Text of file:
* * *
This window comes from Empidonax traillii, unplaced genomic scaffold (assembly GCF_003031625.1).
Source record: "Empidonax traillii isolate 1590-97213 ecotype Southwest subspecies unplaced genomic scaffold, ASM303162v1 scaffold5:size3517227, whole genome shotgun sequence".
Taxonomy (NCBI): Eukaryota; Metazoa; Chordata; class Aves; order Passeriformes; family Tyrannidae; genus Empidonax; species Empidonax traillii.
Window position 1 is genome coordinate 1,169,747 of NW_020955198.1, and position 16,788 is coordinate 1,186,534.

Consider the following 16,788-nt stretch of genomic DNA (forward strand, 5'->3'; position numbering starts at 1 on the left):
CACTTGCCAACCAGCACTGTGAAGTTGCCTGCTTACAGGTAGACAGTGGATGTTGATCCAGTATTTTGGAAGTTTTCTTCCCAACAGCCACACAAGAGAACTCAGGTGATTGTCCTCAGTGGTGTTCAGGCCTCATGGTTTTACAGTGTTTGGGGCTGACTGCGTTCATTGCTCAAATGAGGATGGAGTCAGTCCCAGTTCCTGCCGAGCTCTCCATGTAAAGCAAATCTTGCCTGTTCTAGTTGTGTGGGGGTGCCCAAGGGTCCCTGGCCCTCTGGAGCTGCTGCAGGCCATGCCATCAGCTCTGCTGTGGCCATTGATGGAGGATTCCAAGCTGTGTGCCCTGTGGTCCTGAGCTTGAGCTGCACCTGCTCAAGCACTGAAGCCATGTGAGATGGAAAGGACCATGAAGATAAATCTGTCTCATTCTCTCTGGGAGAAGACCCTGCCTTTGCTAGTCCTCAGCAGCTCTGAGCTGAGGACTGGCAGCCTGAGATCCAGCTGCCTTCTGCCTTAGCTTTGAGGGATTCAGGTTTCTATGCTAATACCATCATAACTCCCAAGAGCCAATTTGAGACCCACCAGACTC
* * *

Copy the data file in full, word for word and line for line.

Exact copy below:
This window comes from Empidonax traillii, unplaced genomic scaffold (assembly GCF_003031625.1).
Source record: "Empidonax traillii isolate 1590-97213 ecotype Southwest subspecies unplaced genomic scaffold, ASM303162v1 scaffold5:size3517227, whole genome shotgun sequence".
Taxonomy (NCBI): Eukaryota; Metazoa; Chordata; class Aves; order Passeriformes; family Tyrannidae; genus Empidonax; species Empidonax traillii.
Window position 1 is genome coordinate 1,169,747 of NW_020955198.1, and position 16,788 is coordinate 1,186,534.

Consider the following 16,788-nt stretch of genomic DNA (forward strand, 5'->3'; position numbering starts at 1 on the left):
CACTTGCCAACCAGCACTGTGAAGTTGCCTGCTTACAGGTAGACAGTGGATGTTGATCCAGTATTTTGGAAGTTTTCTTCCCAACAGCCACACAAGAGAACTCAGGTGATTGTCCTCAGTGGTGTTCAGGCCTCATGGTTTTACAGTGTTTGGGGCTGACTGCGTTCATTGCTCAAATGAGGATGGAGTCAGTCCCAGTTCCTGCCGAGCTCTCCATGTAAAGCAAATCTTGCCTGTTCTAGTTGTGTGGGGGTGCCCAAGGGTCCCTGGCCCTCTGGAGCTGCTGCAGGCCATGCCATCAGCTCTGCTGTGGCCATTGATGGAGGATTCCAAGCTGTGTGCCCTGTGGTCCTGAGCTTGAGCTGCACCTGCTCAAGCACTGAAGCCATGTGAGATGGAAAGGACCATGAAGATAAATCTGTCTCATTCTCTCTGGGAGAAGACCCTGCCTTTGCTAGTCCTCAGCAGCTCTGAGCTGAGGACTGGCAGCCTGAGATCCAGCTGCCTTCTGCCTTAGCTTTGAGGGATTCAGGTTTCTATGCTAATACCATCATAACTCCCAAGAGCCAATTTGAGACCCACCAGACTC